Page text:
My notes: this does take forever, it seems, because it’s broken up into so many parts. I make the dough before breakfast, punch it down after breakfast and a shower, roll it into the cinnamon rolls before church, let it rise again while we’re at church, bake it while we’re eating “church breakfast” (brunch) and then have it for dessert.

I freeze half of them after they’ve been rolled and cut. To thaw, have them sit overnight in the fridge, then rise/thaw on the counter in the pan for at least four hours before baking.

Enjoy!

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About philangelus

Mom, freelance writer, novelist, angelphile, Catholic, know-it-all.
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10 Responses to Would you walk a mile for a cinnamon bun?

  1. Megan says:

    That’s a good story, and thank you for the recipe. Isn’t it amazing how food can bring a bit of comfort during a hard time?

  2. Ken Rolph says:

    I wonder if I can translate that into something I can use with the breadmaker.

    Jan and I once had fish and chips in Robe, South Australia. We live in Sydney, so it is a bit of a drive. We didn’t got there specifically for the fish. We had gone to the Barossa Valley and were on our way home via Victoria. But it was the best fish and chips we’ve ever had. I wouldn’t mind going back there for some more.

  3. Bienchen says:

    Wow, those sound really good!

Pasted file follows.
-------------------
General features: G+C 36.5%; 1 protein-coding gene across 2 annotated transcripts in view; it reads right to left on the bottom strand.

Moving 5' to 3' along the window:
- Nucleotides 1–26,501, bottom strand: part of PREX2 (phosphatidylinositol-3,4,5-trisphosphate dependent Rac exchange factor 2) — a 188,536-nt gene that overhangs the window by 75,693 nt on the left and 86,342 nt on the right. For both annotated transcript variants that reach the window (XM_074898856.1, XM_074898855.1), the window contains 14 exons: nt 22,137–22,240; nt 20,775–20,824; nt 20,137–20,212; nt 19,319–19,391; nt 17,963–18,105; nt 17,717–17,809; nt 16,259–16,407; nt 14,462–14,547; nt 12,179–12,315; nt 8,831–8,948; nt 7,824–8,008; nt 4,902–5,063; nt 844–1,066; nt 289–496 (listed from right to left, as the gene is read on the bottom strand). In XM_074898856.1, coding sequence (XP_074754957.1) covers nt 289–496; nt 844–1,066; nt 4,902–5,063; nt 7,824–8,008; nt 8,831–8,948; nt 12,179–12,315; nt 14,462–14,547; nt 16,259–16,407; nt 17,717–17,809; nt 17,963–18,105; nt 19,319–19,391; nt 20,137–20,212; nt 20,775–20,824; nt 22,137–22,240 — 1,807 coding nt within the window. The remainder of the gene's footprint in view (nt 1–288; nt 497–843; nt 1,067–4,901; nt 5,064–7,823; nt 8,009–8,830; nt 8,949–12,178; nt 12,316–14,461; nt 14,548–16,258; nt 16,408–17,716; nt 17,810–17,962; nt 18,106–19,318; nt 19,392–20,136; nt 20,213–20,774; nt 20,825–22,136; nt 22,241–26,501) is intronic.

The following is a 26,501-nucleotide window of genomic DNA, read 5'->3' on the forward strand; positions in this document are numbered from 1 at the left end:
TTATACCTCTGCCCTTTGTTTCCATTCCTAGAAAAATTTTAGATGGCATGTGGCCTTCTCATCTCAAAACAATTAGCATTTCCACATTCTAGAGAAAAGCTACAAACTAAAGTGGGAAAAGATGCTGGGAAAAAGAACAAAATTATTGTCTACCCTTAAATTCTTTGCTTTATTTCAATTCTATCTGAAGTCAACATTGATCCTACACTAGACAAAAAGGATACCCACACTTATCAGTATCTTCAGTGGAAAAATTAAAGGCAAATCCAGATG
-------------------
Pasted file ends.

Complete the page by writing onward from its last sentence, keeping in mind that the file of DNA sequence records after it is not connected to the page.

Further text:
4. Wendy says:

    Ack! I never realized the Cinnabon was 20 miles away! Speaking of which, have you seen the new toaster version that Kelloggs is selling in the grocery store? I don’t know if they’re any good.

    Hobby pilots enjoy going for the “hundred dollar hamburger”: flying to a far-off place just for the sake of doing it and for having lunch (my favorites were hundred-dollar clam chowder lunches in Monterey, 45 minutes away as the little bitty Cessna flies). My farthest hundred dollar hamburger was in Harris Ranch, about 120 miles (IIRC) from home. All their food was produced locally, so I had a hundred-dollar tri-tip and brought home a cooler full of steaks.

    • philangelus says:

      It was at the big mall, which was 20 miles. I went there, had my cinnabon, and then performed some retail therapy. 🙂 Goodness all around, really. A nice long drive that got me out of the house and out of my own head for a while. It was a good thing, and thank you again. 🙂

  5. I think I’m going to add that recipe to my baking to do list!

  6. Terentia says:

    Late to the party and I’ve never commented here before but, yearly I drive 200 miles just to go to a specific restaurant for their incredible peirogies. It’s called Legs Inn and it’s located in Cross Village MI, right on the northern shore of Lake Michigan. Great food and heavenly vistas.

    • philangelus says:

      Wow! Is it an annual occasion that you travel to, or just once a year when it happens to be convenient?

      That’s so cool. 🙂

      • Terentia says:

        It started out to be on my son’s birthday but as differing job schedules started getting in the way, it became just when it was convenient.

  7. Mariana says:

    Hmm.. Interesting question. I’d be hard pressed to say I’ve traveled anywhere *exclusively* for food, except across town (which, can be over an hour on public transportation, but no more than five miles). That said, a big reason for my going to South America (3800 miles and 5400 miles respectively) is definitely the food, what can I say? But there is this pesky family thing there, too… 🙂

    I have seriously considered going to NYC just for the food, but I have not done it yet, so that would be about 200 miles. I’ve driven to Portland, Maine for lunch once (100 miles), but the reason was to see Maine (turns out, very rainy), not food, so that doesn’t count either.

    Oh, for work we drove 20 miles to a specific chinese restaurant in MA. So I guess that is how far I’ve driven for *nothing but* food.